“With us, we’re kind of being a little bit unique in that we have four guys that play the quarterback position,” Allen said. “It’s just something we’ll evaluate on a weekly basis to see … who we put out on the field and how we designate that gives us the best chance to win.”

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Saints QB depth chart

Thanks to Hill’s designation, the Saints are four-deep at quarterback when healthy. Below is a look at their depth chart at the position:

1. Derek Carr

Carr was one of the Saints’ biggest offseason acquisitions, as the team signed him to a four-year deal worth up to $150 million as it continues to look for a long-term successor to Drew Brees. Carr entered 2023 with a 63-79 record as a starter and has averaged 4,217 yards, 26 touchdowns and 12 interceptions per 17 games played during his career.

2. Jameis Winston

Winston was one of the potential Brees replacements the Saints trotted out, but he has turned into a quality backup for the team. The former No. 1 pick in the 2015 NFL Draft is 6-4 in 10 starts for the Saints and has produced 2,103 yards, 18 touchdowns and eight interceptions in 14 appearances overall.

Winston once led the NFL in passing yards with the Buccaneers with 5,109 in 2019, but his 30 interceptions that season showcased that he was better served as an NFL backup.

3. Taysom Hill

Hill is a unique weapon in the NFL, and he has been a decent quarterback when called upon at that position. He is 7-2 as a starter and has completed 64.5 percent of his career passes for 2,265 yards, 10 touchdowns and eight interceptions.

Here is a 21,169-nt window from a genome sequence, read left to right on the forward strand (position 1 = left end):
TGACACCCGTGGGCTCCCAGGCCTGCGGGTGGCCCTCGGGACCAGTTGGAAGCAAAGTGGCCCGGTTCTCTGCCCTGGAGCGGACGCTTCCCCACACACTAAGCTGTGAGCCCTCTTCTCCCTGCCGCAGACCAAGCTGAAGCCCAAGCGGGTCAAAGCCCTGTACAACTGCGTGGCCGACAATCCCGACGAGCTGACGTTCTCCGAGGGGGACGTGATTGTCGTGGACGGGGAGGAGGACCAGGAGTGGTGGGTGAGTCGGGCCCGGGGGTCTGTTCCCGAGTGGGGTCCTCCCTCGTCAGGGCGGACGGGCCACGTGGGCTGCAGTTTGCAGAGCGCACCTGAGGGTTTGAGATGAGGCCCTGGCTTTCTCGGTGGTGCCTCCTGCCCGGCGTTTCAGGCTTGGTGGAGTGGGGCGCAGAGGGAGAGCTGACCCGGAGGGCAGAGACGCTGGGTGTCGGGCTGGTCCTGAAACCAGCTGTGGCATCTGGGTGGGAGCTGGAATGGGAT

Hill may not have the arm talent of Winston, but his mobility is a huge asset. He has run for 1,762 yards and 23 touchdowns during his career and should continue to be a goal-line threat for New Orleans. And while he may be on the quarterback depth chart, he will see plenty of action at tight end, in the backfield and even on special teams.

4. Jake Haener

The Saints selected Haener with a fourth-round pick in the 2023 NFL Draft. He was the sixth quarterback chosen overall and put himself on the radar of NFL teams after completing 72 percent of his passes for 2,896 yards, 20 touchdowns and just three interceptions in his senior year at Fresno State.

Haener will likely spend the 2023 season developing behind the scenes with the New Orleans coaching staff. He was suspended for the first six games of the season after violating the NFL’s PED policy, so it’s worth wondering whether that will stunt his development at all.